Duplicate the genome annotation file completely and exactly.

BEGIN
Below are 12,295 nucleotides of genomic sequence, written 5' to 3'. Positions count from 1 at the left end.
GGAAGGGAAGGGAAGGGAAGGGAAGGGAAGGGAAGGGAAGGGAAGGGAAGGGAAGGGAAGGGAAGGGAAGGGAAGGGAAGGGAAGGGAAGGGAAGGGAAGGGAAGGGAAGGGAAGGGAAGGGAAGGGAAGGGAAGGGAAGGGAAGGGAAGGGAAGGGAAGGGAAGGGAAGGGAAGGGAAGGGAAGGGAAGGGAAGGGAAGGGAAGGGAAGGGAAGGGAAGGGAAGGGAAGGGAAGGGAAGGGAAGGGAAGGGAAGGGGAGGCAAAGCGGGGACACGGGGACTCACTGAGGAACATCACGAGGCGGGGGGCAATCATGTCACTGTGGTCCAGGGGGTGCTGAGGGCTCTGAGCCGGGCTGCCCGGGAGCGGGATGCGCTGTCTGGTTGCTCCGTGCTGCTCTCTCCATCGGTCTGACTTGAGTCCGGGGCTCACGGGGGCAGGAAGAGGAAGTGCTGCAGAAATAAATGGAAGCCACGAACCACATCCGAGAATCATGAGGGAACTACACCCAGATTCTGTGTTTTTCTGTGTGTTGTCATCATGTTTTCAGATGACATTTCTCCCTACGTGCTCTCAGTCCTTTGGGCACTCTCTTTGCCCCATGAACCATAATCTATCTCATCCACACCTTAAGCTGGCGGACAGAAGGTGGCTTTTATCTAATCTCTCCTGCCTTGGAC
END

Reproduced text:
Below are 12,295 nucleotides of genomic sequence, written 5' to 3'. Positions count from 1 at the left end.
GGAAGGGAAGGGAAGGGAAGGGAAGGGAAGGGAAGGGAAGGGAAGGGAAGGGAAGGGAAGGGAAGGGAAGGGAAGGGAAGGGAAGGGAAGGGAAGGGAAGGGAAGGGAAGGGAAGGGAAGGGAAGGGAAGGGAAGGGAAGGGAAGGGAAGGGAAGGGAAGGGAAGGGAAGGGAAGGGAAGGGAAGGGAAGGGAAGGGAAGGGAAGGGAAGGGAAGGGAAGGGAAGGGAAGGGAAGGGAAGGGAAGGGAAGGGAAGGGGAGGCAAAGCGGGGACACGGGGACTCACTGAGGAACATCACGAGGCGGGGGGCAATCATGTCACTGTGGTCCAGGGGGTGCTGAGGGCTCTGAGCCGGGCTGCCCGGGAGCGGGATGCGCTGTCTGGTTGCTCCGTGCTGCTCTCTCCATCGGTCTGACTTGAGTCCGGGGCTCACGGGGGCAGGAAGAGGAAGTGCTGCAGAAATAAATGGAAGCCACGAACCACATCCGAGAATCATGAGGGAACTACACCCAGATTCTGTGTTTTTCTGTGTGTTGTCATCATGTTTTCAGATGACATTTCTCCCTACGTGCTCTCAGTCCTTTGGGCACTCTCTTTGCCCCATGAACCATAATCTATCTCATCCACACCTTAAGCTGGCGGACAGAAGGTGGCTTTTATCTAATCTCTCCTGCCTTGGAC